Biological Physics Theory Unit (Greg Stephens)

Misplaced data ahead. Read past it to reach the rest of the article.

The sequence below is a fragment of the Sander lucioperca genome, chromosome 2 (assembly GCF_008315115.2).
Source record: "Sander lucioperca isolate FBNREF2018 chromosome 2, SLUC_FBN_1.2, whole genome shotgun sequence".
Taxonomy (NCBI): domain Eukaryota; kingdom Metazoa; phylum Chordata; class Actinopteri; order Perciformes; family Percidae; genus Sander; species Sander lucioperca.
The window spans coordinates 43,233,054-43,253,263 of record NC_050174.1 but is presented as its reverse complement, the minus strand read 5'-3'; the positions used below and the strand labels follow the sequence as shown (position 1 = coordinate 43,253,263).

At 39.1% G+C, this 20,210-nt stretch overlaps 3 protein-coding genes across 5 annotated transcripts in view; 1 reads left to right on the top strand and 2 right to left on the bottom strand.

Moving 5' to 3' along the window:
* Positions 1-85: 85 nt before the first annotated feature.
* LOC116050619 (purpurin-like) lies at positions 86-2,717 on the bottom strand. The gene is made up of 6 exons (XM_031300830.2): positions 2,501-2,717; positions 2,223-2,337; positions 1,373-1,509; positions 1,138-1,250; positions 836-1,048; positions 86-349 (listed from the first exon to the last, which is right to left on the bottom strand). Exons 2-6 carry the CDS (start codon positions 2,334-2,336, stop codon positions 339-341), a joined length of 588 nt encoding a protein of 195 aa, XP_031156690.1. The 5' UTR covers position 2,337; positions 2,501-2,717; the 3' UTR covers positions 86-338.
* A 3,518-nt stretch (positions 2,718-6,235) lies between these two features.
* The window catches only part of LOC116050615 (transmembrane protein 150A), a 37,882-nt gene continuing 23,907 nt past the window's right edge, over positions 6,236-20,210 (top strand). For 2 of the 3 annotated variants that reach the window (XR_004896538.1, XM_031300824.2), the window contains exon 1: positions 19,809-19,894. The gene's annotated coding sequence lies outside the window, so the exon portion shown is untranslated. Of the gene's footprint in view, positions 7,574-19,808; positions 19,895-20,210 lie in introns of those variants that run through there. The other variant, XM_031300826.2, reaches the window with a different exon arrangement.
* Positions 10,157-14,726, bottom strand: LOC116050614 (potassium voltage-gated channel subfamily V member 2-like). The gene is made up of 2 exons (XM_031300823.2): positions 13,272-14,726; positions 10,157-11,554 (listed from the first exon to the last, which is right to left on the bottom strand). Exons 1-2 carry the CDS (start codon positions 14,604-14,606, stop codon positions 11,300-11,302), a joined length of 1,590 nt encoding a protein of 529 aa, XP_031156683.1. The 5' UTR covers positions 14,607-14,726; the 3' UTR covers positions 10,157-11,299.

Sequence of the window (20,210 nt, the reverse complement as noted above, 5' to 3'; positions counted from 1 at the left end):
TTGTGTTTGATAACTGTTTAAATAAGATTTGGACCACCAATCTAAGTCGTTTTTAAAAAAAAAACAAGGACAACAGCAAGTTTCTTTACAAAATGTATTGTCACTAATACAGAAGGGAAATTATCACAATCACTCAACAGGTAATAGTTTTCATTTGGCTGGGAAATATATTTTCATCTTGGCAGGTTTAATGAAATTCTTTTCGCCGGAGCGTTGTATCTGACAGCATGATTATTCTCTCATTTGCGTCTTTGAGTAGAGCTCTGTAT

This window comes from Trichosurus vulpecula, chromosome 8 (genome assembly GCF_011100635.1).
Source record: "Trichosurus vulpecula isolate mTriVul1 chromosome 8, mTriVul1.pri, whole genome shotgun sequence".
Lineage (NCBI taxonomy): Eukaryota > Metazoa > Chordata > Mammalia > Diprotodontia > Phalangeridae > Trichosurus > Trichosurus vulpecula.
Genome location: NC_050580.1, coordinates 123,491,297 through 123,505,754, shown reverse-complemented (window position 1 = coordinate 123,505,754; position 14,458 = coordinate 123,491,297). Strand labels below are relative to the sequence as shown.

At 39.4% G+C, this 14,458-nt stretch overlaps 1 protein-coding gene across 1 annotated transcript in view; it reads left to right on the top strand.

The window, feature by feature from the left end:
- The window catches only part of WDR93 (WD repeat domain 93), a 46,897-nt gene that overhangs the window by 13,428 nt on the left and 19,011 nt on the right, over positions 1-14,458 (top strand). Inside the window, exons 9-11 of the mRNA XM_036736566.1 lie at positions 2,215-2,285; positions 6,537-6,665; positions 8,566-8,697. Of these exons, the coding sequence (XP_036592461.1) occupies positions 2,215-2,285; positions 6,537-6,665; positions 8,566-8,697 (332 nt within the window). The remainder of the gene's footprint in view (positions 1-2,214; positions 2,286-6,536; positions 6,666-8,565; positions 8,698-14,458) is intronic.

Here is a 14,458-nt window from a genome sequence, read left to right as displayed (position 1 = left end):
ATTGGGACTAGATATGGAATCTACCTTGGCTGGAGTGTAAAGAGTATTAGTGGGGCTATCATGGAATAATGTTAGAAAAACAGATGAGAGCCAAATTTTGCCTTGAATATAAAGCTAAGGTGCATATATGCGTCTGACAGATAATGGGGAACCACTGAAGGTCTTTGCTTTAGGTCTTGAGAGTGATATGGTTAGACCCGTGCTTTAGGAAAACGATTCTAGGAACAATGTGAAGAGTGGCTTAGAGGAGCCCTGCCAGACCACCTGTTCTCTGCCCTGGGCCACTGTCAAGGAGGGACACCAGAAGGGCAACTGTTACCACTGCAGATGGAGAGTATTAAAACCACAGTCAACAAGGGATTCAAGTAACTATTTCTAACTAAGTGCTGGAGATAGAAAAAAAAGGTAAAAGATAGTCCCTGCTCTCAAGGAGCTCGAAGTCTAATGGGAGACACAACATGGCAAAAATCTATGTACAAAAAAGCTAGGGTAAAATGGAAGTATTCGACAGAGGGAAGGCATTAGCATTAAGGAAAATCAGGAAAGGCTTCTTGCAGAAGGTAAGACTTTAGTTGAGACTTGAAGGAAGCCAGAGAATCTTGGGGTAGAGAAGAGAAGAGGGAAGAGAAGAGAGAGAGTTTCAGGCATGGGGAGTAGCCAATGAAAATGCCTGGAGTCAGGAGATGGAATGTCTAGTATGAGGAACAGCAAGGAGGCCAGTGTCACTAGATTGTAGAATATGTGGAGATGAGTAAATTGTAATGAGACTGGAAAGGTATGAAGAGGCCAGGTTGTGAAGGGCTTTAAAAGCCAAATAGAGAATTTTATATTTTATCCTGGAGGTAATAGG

Exploring the interface of physics and biology, our group seeks simple, unifying principles in the dynamics of living systems.  We work on a collective scale: analyzing the natural behavior of entire organisms, incorporating patterns of neural activity from across the brain and quantifying the patterns in complex experiences such as language.  Applying a modern biophysical approach, we enjoy close experimental collaborations and combine novel measurements of living systems in their natural sate with theoretical ideas drawn from statistical physics, information theory and dynamical systems.  In the natural wiggling of the roundworm C. elegans we uncovered a low-dimensional but complete basis of worm shape (eigenworms) which we are exploiting to understand generally how biological systems both move and think.  In human neuroscience, we developed a computational approach based on the coupled neural dynamics of multiple brains engaged in natural, social interaction.  In all of these efforts, we use the variation of biological systems under natural conditions to seek rather than impose a simple, physical understanding.

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